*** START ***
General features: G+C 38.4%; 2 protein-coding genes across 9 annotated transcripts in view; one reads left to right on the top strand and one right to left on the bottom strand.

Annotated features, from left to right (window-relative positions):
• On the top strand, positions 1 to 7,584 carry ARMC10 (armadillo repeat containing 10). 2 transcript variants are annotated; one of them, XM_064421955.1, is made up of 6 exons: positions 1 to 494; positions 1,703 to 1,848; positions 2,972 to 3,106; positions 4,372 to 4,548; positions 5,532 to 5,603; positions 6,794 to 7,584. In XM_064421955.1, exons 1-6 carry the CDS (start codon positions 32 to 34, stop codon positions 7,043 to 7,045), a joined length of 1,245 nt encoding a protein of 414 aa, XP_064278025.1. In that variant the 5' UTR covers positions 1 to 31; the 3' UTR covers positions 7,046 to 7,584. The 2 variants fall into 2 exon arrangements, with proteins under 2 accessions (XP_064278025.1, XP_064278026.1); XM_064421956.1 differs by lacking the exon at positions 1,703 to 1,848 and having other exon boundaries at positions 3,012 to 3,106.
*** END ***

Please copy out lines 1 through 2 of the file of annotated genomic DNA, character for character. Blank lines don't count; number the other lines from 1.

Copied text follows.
General features: G+C 38.4%; 2 protein-coding genes across 9 annotated transcripts in view; one reads left to right on the top strand and one right to left on the bottom strand.

Annotated features, from left to right (window-relative positions):